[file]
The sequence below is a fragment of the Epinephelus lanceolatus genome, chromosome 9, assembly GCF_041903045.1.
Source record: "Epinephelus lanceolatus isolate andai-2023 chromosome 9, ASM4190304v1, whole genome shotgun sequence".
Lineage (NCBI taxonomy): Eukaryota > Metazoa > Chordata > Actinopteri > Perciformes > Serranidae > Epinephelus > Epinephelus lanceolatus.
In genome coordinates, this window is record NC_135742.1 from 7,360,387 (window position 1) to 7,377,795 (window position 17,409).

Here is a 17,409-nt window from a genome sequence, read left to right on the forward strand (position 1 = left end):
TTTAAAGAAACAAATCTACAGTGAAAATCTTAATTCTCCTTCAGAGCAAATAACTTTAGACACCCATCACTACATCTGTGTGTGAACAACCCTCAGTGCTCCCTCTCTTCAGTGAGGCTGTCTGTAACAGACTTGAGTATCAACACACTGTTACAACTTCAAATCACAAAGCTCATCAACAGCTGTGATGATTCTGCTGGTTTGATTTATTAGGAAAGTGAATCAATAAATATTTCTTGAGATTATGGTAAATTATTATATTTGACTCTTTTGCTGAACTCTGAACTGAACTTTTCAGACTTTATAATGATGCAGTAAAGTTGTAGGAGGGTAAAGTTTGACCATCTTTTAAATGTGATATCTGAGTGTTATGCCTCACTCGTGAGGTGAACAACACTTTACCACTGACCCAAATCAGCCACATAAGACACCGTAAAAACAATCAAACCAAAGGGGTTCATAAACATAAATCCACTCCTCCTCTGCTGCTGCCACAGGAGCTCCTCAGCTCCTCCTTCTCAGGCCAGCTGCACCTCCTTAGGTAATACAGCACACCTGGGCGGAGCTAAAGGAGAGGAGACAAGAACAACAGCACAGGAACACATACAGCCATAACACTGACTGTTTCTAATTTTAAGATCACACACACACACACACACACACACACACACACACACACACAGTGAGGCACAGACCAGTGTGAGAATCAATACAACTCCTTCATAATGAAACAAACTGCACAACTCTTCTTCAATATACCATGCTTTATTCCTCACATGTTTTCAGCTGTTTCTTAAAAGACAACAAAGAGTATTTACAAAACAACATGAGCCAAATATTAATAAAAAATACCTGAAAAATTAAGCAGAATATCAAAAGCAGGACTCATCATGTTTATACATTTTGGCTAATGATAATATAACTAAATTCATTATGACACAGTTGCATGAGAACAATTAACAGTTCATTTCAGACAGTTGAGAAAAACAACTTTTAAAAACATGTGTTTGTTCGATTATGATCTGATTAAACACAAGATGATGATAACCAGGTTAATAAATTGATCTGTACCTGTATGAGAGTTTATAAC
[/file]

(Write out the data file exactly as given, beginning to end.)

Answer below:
The sequence below is a fragment of the Epinephelus lanceolatus genome, chromosome 9, assembly GCF_041903045.1.
Source record: "Epinephelus lanceolatus isolate andai-2023 chromosome 9, ASM4190304v1, whole genome shotgun sequence".
Lineage (NCBI taxonomy): Eukaryota > Metazoa > Chordata > Actinopteri > Perciformes > Serranidae > Epinephelus > Epinephelus lanceolatus.
In genome coordinates, this window is record NC_135742.1 from 7,360,387 (window position 1) to 7,377,795 (window position 17,409).

Here is a 17,409-nt window from a genome sequence, read left to right on the forward strand (position 1 = left end):
TTTAAAGAAACAAATCTACAGTGAAAATCTTAATTCTCCTTCAGAGCAAATAACTTTAGACACCCATCACTACATCTGTGTGTGAACAACCCTCAGTGCTCCCTCTCTTCAGTGAGGCTGTCTGTAACAGACTTGAGTATCAACACACTGTTACAACTTCAAATCACAAAGCTCATCAACAGCTGTGATGATTCTGCTGGTTTGATTTATTAGGAAAGTGAATCAATAAATATTTCTTGAGATTATGGTAAATTATTATATTTGACTCTTTTGCTGAACTCTGAACTGAACTTTTCAGACTTTATAATGATGCAGTAAAGTTGTAGGAGGGTAAAGTTTGACCATCTTTTAAATGTGATATCTGAGTGTTATGCCTCACTCGTGAGGTGAACAACACTTTACCACTGACCCAAATCAGCCACATAAGACACCGTAAAAACAATCAAACCAAAGGGGTTCATAAACATAAATCCACTCCTCCTCTGCTGCTGCCACAGGAGCTCCTCAGCTCCTCCTTCTCAGGCCAGCTGCACCTCCTTAGGTAATACAGCACACCTGGGCGGAGCTAAAGGAGAGGAGACAAGAACAACAGCACAGGAACACATACAGCCATAACACTGACTGTTTCTAATTTTAAGATCACACACACACACACACACACACACACACACACACACACACAGTGAGGCACAGACCAGTGTGAGAATCAATACAACTCCTTCATAATGAAACAAACTGCACAACTCTTCTTCAATATACCATGCTTTATTCCTCACATGTTTTCAGCTGTTTCTTAAAAGACAACAAAGAGTATTTACAAAACAACATGAGCCAAATATTAATAAAAAATACCTGAAAAATTAAGCAGAATATCAAAAGCAGGACTCATCATGTTTATACATTTTGGCTAATGATAATATAACTAAATTCATTATGACACAGTTGCATGAGAACAATTAACAGTTCATTTCAGACAGTTGAGAAAAACAACTTTTAAAAACATGTGTTTGTTCGATTATGATCTGATTAAACACAAGATGATGATAACCAGGTTAATAAATTGATCTGTACCTGTATGAGAGTTTATAAC